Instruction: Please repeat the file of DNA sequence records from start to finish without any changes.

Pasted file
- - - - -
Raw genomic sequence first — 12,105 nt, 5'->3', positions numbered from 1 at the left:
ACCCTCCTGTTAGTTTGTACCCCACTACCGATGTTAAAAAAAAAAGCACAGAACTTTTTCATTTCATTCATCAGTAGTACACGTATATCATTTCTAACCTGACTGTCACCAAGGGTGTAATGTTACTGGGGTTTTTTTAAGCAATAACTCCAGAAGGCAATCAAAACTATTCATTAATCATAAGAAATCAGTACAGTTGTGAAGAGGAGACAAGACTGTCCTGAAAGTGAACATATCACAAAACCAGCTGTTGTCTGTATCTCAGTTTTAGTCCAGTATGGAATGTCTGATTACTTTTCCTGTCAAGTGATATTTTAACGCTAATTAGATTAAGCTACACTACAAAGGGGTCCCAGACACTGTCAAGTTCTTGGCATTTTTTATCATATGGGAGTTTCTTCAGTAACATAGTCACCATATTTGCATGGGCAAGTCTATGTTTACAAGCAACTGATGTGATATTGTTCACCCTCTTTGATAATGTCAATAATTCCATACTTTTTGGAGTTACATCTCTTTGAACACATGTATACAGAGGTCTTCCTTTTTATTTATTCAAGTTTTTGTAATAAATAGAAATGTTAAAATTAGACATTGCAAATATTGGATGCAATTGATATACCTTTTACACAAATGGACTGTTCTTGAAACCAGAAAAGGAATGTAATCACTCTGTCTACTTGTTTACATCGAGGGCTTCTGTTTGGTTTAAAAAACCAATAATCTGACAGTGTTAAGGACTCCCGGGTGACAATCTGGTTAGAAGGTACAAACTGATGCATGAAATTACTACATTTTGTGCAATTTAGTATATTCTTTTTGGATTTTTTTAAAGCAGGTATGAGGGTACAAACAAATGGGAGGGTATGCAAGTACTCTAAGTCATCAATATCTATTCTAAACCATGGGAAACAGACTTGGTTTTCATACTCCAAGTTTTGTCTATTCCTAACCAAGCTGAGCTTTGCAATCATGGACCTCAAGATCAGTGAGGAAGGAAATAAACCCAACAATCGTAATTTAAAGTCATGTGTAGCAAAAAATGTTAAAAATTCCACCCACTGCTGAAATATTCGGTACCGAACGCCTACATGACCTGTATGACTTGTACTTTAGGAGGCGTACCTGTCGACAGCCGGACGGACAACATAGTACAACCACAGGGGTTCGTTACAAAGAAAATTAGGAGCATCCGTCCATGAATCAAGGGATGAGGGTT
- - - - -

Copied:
Raw genomic sequence first — 12,105 nt, 5'->3', positions numbered from 1 at the left:
ACCCTCCTGTTAGTTTGTACCCCACTACCGATGTTAAAAAAAAAAGCACAGAACTTTTTCATTTCATTCATCAGTAGTACACGTATATCATTTCTAACCTGACTGTCACCAAGGGTGTAATGTTACTGGGGTTTTTTTAAGCAATAACTCCAGAAGGCAATCAAAACTATTCATTAATCATAAGAAATCAGTACAGTTGTGAAGAGGAGACAAGACTGTCCTGAAAGTGAACATATCACAAAACCAGCTGTTGTCTGTATCTCAGTTTTAGTCCAGTATGGAATGTCTGATTACTTTTCCTGTCAAGTGATATTTTAACGCTAATTAGATTAAGCTACACTACAAAGGGGTCCCAGACACTGTCAAGTTCTTGGCATTTTTTATCATATGGGAGTTTCTTCAGTAACATAGTCACCATATTTGCATGGGCAAGTCTATGTTTACAAGCAACTGATGTGATATTGTTCACCCTCTTTGATAATGTCAATAATTCCATACTTTTTGGAGTTACATCTCTTTGAACACATGTATACAGAGGTCTTCCTTTTTATTTATTCAAGTTTTTGTAATAAATAGAAATGTTAAAATTAGACATTGCAAATATTGGATGCAATTGATATACCTTTTACACAAATGGACTGTTCTTGAAACCAGAAAAGGAATGTAATCACTCTGTCTACTTGTTTACATCGAGGGCTTCTGTTTGGTTTAAAAAACCAATAATCTGACAGTGTTAAGGACTCCCGGGTGACAATCTGGTTAGAAGGTACAAACTGATGCATGAAATTACTACATTTTGTGCAATTTAGTATATTCTTTTTGGATTTTTTTAAAGCAGGTATGAGGGTACAAACAAATGGGAGGGTATGCAAGTACTCTAAGTCATCAATATCTATTCTAAACCATGGGAAACAGACTTGGTTTTCATACTCCAAGTTTTGTCTATTCCTAACCAAGCTGAGCTTTGCAATCATGGACCTCAAGATCAGTGAGGAAGGAAATAAACCCAACAATCGTAATTTAAAGTCATGTGTAGCAAAAAATGTTAAAAATTCCACCCACTGCTGAAATATTCGGTACCGAACGCCTACATGACCTGTATGACTTGTACTTTAGGAGGCGTACCTGTCGACAGCCGGACGGACAACATAGTACAACCACAGGGGTTCGTTACAAAGAAAATTAGGAGCATCCGTCCATGAATCAAGGGATGAGGGTT